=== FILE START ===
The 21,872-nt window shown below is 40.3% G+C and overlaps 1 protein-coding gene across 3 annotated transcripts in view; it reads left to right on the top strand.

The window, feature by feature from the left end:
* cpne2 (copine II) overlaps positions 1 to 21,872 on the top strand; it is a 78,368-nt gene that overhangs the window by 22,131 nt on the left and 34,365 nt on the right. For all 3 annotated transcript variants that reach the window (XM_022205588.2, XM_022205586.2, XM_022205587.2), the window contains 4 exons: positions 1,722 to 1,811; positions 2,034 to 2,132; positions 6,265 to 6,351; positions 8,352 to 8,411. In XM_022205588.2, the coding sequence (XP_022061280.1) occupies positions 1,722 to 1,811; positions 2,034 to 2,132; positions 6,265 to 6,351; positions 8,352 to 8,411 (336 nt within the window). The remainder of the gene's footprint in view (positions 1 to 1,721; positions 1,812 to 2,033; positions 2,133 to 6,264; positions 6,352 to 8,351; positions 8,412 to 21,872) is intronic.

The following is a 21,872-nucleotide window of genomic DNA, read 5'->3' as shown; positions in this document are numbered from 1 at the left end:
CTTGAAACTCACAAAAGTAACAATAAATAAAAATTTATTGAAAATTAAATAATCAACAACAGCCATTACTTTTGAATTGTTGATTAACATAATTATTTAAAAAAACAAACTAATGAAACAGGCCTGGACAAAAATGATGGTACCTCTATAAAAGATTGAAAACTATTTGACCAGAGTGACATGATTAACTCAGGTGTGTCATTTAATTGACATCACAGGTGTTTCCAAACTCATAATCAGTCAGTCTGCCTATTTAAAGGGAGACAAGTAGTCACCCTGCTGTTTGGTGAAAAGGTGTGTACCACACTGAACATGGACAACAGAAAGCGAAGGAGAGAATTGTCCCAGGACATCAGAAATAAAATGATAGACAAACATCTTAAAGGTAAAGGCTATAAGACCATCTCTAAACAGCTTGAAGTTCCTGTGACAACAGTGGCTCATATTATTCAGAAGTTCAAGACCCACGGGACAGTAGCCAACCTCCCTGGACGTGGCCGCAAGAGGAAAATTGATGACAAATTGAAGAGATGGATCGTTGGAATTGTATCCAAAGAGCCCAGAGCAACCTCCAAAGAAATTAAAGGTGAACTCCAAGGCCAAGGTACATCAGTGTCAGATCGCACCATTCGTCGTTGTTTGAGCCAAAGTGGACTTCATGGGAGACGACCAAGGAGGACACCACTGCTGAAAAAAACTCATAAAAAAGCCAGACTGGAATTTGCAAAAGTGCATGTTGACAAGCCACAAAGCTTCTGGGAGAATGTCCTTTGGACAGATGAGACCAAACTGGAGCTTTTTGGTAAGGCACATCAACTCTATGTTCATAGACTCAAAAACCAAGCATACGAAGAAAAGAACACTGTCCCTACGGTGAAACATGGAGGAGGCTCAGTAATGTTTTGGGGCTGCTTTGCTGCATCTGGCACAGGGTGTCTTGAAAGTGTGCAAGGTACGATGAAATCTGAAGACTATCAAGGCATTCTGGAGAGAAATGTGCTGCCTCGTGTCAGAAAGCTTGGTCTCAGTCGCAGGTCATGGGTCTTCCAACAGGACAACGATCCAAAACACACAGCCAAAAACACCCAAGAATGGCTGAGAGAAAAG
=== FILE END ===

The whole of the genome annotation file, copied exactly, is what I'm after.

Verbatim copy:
The 21,872-nt window shown below is 40.3% G+C and overlaps 1 protein-coding gene across 3 annotated transcripts in view; it reads left to right on the top strand.

The window, feature by feature from the left end:
* cpne2 (copine II) overlaps positions 1 to 21,872 on the top strand; it is a 78,368-nt gene that overhangs the window by 22,131 nt on the left and 34,365 nt on the right. For all 3 annotated transcript variants that reach the window (XM_022205588.2, XM_022205586.2, XM_022205587.2), the window contains 4 exons: positions 1,722 to 1,811; positions 2,034 to 2,132; positions 6,265 to 6,351; positions 8,352 to 8,411. In XM_022205588.2, the coding sequence (XP_022061280.1) occupies positions 1,722 to 1,811; positions 2,034 to 2,132; positions 6,265 to 6,351; positions 8,352 to 8,411 (336 nt within the window). The remainder of the gene's footprint in view (positions 1 to 1,721; positions 1,812 to 2,033; positions 2,133 to 6,264; positions 6,352 to 8,351; positions 8,412 to 21,872) is intronic.

The following is a 21,872-nucleotide window of genomic DNA, read 5'->3' as shown; positions in this document are numbered from 1 at the left end:
CTTGAAACTCACAAAAGTAACAATAAATAAAAATTTATTGAAAATTAAATAATCAACAACAGCCATTACTTTTGAATTGTTGATTAACATAATTATTTAAAAAAACAAACTAATGAAACAGGCCTGGACAAAAATGATGGTACCTCTATAAAAGATTGAAAACTATTTGACCAGAGTGACATGATTAACTCAGGTGTGTCATTTAATTGACATCACAGGTGTTTCCAAACTCATAATCAGTCAGTCTGCCTATTTAAAGGGAGACAAGTAGTCACCCTGCTGTTTGGTGAAAAGGTGTGTACCACACTGAACATGGACAACAGAAAGCGAAGGAGAGAATTGTCCCAGGACATCAGAAATAAAATGATAGACAAACATCTTAAAGGTAAAGGCTATAAGACCATCTCTAAACAGCTTGAAGTTCCTGTGACAACAGTGGCTCATATTATTCAGAAGTTCAAGACCCACGGGACAGTAGCCAACCTCCCTGGACGTGGCCGCAAGAGGAAAATTGATGACAAATTGAAGAGATGGATCGTTGGAATTGTATCCAAAGAGCCCAGAGCAACCTCCAAAGAAATTAAAGGTGAACTCCAAGGCCAAGGTACATCAGTGTCAGATCGCACCATTCGTCGTTGTTTGAGCCAAAGTGGACTTCATGGGAGACGACCAAGGAGGACACCACTGCTGAAAAAAACTCATAAAAAAGCCAGACTGGAATTTGCAAAAGTGCATGTTGACAAGCCACAAAGCTTCTGGGAGAATGTCCTTTGGACAGATGAGACCAAACTGGAGCTTTTTGGTAAGGCACATCAACTCTATGTTCATAGACTCAAAAACCAAGCATACGAAGAAAAGAACACTGTCCCTACGGTGAAACATGGAGGAGGCTCAGTAATGTTTTGGGGCTGCTTTGCTGCATCTGGCACAGGGTGTCTTGAAAGTGTGCAAGGTACGATGAAATCTGAAGACTATCAAGGCATTCTGGAGAGAAATGTGCTGCCTCGTGTCAGAAAGCTTGGTCTCAGTCGCAGGTCATGGGTCTTCCAACAGGACAACGATCCAAAACACACAGCCAAAAACACCCAAGAATGGCTGAGAGAAAAG